Santiago, Chile, December 18, 2017

My first stop today was at the Canadian Embassy.  It's in the World Trade Centre, a skyscraper of steel and glass.  I was the first in line and after hearing about my options, decided that the temporary passport wouldn't work because it's only 4 pages and now I more or less have 4 pages left so my only option was to order a new passport, keep my old one until Buenos Aires where my new one will be waiting, then exchange old for new.  My only concern is that my Brazil and Paraguay visas as well as my Argentinian reciprocity fee/tax grab will still be good.  I found out on the Internet that Brazil should be okay but can't find anything about Paraguay.  Who has even heard about Paraguay I say?  I spent over $150 US getting that damn visa and we're only going to be there 5 days. The whole passport business is such a rip off.  We can get a 5 or 10 year passport with THE SAME NUMBER OF PAGES!!! And a lot of countries allow a person to have 2 passports - not us!  So, my new passport will be shipped, after 20 working days - come on, even a government office can work faster than that!  Luckily today until January 17 when I arrived in B.A. is 20 magical days.  At that time I'll have to turn in my old passport to have the corner clipped which means it will no longer be any good and then I'll get my new passport.  And, I had to sign my life away and pay $45 to keep my passport for a month!  Whatever.  I'm not beating myself up because I know I should have gotten a new passport this past May - let it go.  It probably cost me an extra hundred dollars and I'm not sure about my visas.  Oh well, let's wait and see what happens.

A cake shop along the way: a black tuxedo, cheese and a mouse, Santa in a jacuzzi and Feliz Navidad-


This afternoon, Richard and I went to the Concha y Toro Winery.  It was such an awesome opportunity because that's the Chilean wine I drink at home-


We had to sample some before our tour started-


The "family' started the winery in 1883 and built this lovely house where they lived until just recently.   The house is over 4000 square feet and is now used for offices-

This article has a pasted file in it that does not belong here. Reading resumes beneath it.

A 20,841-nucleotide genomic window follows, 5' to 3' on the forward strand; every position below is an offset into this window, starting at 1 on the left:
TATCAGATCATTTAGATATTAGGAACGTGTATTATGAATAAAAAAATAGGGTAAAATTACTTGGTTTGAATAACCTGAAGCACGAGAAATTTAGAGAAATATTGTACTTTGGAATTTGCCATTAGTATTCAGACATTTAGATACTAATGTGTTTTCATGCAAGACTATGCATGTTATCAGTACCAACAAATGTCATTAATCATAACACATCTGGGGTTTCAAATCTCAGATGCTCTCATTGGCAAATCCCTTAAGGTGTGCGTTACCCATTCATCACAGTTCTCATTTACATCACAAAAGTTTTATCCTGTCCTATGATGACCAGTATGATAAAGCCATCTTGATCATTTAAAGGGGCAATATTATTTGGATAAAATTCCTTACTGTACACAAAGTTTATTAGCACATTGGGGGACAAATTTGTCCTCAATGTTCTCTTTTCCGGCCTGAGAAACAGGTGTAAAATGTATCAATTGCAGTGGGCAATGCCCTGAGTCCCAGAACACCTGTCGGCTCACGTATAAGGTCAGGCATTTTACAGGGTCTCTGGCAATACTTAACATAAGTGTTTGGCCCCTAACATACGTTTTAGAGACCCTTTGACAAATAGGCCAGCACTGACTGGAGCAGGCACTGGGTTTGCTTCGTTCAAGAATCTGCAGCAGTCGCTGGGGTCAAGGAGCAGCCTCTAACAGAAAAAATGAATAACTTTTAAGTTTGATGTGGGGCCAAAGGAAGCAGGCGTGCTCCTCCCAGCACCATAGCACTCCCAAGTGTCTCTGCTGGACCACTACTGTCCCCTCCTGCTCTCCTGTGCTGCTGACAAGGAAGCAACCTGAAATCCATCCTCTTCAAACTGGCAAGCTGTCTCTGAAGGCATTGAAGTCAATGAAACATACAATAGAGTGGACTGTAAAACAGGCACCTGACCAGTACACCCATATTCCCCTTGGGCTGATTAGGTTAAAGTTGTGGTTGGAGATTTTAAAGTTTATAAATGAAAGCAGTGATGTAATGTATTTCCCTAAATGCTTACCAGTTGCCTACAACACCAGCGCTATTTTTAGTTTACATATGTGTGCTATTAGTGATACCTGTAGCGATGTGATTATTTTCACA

Not sure what kind of tree this is but the blossoms were gorgeous-


The company ships wine to 114 different countries and has 11,000 acres of vines in Chile, Argentina and the U.S.-


They grow many varieties-


Our guide told us an interesting story about Carmenere.  It's a grape from France but in 1994, a person who could identify vines visited Concha y Toro and told them they had a strange grape growing amongst the usual vines.  They discovered it was Carmenere and ever since then, have been producing that wine!

We had the opportunity to taste 3 wines-


The first was Sauvignon Blanc - a white wine that gets the saliva flowing.  White wine is made from the juice only - no skins and no seeds.  The newer the white wine, the better - just the opposite for reds.  Our second was a Carmenere - lots of tannins that made my tongue do backflips but it was still smooth.  The third was Cabernet Sauvignon - an expensive one that I wouldn't pay a nickel for.  And that's the thing - it doesn't matter how much a wine costs, it's how it tastes- to you.  Another interesting thing is that at Lider, we pay 3790 for a bottle of Merlot or Cab/Sauv but at the winery itself, it was 4200!  Funny,  We got a free wine glass for attending the tour too so hopefully I won't break it on the way home.

The humidity and temperature are controlled in the keg room.  Oak kegs are bought from the US and France.  French oak is very expensive so the very best wines start here.  There are about 300 bottles in one keg-


In the original cellar, the depth controls the temperature and the humidity.  This is where we listened to a legend about the theft of wine back in the 1800s and the involvement of the devil, hence the name-


In the private cellar of the family are over 25,000 bottles of the best of the best-


It was a great tour and I'm really glad I went.  Coming back I spied this drink in a tienda.  I'll have to try it-


Tomorrow we have a 6 am start for Pucon.  It's going to be a long drive!

Pauwel  Adams is from Belgium and 26 years old.  He has a degree in finance thanks to a scholarship from the University of Boston.  He went on to study at Peking University and got his Masters.  He played professional basketball in Shenzhen for 2 years.  He decided to take a break from work to do this overland.  He loves to travel and plans to do a lot more of it, maybe in Africa-




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